In nature nothing exists alone. ― Rachel Carson
As we sat in Honolulu traffic in the baking heat last week, there was no flow. The cars were not moving and there was no way out of this concrete, exhaust ridden mess. I decided this would be the perfect time to read out loud from our Guide to Oahu!
As we sat amidst convertible mustangs in every color, I rambled on about how Hawaii is one of the most isolated population masses on the face of the earth. Hawaii is 2,390 miles from California; 3,850 miles from Japan; 4,900 miles from China; and 5,280 miles from the Philippines. My seven-year-old piped up and said, “Then why are all these people here?”
The answer is that this is paradise.
This week we swam with 60-year-old Hawaiian green sea turtles that were playing in the surf. We observed critically endangered Hawaiian monk seal pups as they swam in protected pools along Kawela Bay. We marveled at the luminescent Hawaiian hibiscus that seems to attract and radiate light simultaneously. We listened to the native birds that chatter all day long but feverishly at sunrise and sunset. We know from our guidebook that more than half of the native species of birds that are left are endangered so we listen just a little more carefully to their fading song.
The most compelling measure of the remoteness of Hawaii is that it is the world capital of endemism. This means, for its size, Hawaii has the highest percentage of species that exist nowhere else on Earth. Because of this, it is also the extinction capital of the world. If a species dies off here, it is probably is gone from the face of the planet.
As we sat in gridlock, it was hard not to experience the contrast. We are players in this game. We are in this remote archipelago and yet we just went to Costco.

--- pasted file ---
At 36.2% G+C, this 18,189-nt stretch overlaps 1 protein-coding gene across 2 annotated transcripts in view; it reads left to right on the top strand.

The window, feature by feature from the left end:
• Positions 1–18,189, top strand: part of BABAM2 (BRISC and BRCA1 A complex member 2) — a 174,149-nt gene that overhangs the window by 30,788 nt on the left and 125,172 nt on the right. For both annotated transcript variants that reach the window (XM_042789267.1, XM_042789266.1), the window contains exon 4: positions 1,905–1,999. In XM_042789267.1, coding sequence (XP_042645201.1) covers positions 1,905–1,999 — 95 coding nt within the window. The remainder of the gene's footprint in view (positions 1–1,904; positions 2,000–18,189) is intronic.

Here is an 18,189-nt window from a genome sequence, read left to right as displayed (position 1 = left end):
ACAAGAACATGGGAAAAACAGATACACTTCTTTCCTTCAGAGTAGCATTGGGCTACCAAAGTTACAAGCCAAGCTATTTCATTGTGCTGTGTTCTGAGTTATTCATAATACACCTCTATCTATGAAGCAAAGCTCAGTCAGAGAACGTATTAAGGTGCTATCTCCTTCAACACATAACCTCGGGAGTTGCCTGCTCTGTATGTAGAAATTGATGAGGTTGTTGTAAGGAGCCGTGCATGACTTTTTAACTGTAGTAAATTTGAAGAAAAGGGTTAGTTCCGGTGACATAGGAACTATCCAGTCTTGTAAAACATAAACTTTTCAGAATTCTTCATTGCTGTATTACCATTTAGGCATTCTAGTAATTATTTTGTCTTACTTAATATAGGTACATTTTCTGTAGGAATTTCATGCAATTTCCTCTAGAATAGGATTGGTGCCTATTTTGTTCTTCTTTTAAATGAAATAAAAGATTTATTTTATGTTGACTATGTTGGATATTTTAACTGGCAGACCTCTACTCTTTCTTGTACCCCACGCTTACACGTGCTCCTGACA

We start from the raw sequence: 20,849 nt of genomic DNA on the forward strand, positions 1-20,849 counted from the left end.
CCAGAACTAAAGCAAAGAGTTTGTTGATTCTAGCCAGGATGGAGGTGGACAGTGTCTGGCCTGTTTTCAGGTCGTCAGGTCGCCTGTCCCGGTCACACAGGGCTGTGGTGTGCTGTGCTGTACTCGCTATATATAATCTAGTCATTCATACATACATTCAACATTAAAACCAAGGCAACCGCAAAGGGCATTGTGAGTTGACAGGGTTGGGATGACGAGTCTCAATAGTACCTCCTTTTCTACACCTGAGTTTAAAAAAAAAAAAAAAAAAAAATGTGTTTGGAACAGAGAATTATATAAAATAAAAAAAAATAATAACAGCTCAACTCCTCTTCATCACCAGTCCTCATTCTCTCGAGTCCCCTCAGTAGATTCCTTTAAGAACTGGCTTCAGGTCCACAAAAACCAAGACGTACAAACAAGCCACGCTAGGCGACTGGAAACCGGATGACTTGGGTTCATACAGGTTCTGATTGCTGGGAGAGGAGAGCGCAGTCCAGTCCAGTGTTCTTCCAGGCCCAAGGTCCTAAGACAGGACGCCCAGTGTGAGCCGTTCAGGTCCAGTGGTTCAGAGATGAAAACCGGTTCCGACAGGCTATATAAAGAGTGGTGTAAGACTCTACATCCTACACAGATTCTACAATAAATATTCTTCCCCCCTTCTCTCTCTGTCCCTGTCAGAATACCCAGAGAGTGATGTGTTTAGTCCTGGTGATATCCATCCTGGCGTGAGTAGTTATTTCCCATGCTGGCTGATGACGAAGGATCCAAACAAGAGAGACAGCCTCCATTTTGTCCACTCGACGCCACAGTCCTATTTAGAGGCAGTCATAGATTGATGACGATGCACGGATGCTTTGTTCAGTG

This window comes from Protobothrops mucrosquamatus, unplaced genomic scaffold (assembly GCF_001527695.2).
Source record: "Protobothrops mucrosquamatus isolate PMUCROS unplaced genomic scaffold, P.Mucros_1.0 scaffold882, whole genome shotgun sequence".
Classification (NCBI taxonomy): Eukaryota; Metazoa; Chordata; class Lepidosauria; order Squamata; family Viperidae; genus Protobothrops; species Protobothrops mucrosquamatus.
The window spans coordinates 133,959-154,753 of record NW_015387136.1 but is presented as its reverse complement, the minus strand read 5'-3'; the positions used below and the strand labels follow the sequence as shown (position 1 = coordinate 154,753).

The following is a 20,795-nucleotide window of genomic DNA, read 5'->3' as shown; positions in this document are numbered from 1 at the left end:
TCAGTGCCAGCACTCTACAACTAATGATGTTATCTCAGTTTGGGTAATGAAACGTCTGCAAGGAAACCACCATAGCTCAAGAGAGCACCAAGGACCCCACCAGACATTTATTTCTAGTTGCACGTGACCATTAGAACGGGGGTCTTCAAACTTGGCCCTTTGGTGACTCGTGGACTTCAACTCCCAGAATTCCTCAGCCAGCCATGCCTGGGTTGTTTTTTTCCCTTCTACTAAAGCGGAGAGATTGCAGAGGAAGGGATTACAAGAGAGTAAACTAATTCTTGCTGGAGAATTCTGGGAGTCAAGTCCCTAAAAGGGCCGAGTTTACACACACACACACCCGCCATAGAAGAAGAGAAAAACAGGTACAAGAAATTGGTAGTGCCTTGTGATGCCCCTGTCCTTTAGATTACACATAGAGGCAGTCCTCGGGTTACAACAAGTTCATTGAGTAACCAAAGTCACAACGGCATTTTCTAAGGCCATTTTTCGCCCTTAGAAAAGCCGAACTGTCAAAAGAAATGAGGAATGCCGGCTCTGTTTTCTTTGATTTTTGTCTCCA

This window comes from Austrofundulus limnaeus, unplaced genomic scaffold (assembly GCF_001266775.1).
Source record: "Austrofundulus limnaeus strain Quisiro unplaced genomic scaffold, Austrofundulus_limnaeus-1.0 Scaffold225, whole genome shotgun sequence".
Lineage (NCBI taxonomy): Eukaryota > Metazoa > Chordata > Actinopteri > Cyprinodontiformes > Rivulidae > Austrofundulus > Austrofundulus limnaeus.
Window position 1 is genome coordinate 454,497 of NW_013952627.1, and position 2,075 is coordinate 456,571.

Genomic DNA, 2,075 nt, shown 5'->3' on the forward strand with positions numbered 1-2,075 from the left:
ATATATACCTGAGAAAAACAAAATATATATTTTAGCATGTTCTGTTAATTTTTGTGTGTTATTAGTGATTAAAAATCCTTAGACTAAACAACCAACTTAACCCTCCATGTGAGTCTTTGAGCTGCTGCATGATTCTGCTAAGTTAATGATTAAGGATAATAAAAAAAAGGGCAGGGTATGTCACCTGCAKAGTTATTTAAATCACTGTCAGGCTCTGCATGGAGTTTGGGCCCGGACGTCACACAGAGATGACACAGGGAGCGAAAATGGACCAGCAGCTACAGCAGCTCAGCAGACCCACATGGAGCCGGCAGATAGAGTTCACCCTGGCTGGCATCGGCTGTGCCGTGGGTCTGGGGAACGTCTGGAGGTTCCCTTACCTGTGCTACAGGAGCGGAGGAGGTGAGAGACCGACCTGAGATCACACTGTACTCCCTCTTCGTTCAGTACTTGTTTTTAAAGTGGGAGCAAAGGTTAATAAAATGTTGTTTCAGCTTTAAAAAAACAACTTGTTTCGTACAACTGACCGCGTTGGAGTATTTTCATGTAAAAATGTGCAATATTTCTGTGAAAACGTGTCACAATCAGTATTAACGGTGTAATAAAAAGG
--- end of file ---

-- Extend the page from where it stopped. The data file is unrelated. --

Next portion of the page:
We keep our distance and respect the caution tape around the endangered species. We also know that much of this land has been slated for more development and the tape can’t prevent “progress.”
We don’t want to see hotels cover nesting grounds and destroy habitats and yet we have been frustrated by the lack of affordable housing available in paradise. The low supply creates a huge demand and yet I JUST linked that market condition to preserve the very nature of this paradise.
When we finally arrived at our temporary home on the North Shore, after-hours commuting, we jumped out of the car and into nature with a breath of desperation. My daughter grabbed a plumeria bloom, tucked it behind her ear, and ran toward the surf, stopping just at the water’s edge to show respect for its power and await an invitation. When she was ready, she plunged into the foamy waves and I watched as the remoteness of this tropical paradise came back into focus.
The more we travel, the harder it is to assign issues and accolades to a geographic location. It is one world and we are all connected and therefore citizens everywhere we go. We can’t hide behind the local, tourist, or ex-pat label as an explanation for what we are doing or not doing. It becomes clearer with each new landscape that our awareness of our footprint is directly tied to our ability to connect with nature. This is true whether we are in paradise or a concrete jungle, or stranger still, a concrete jungle in the middle of paradise.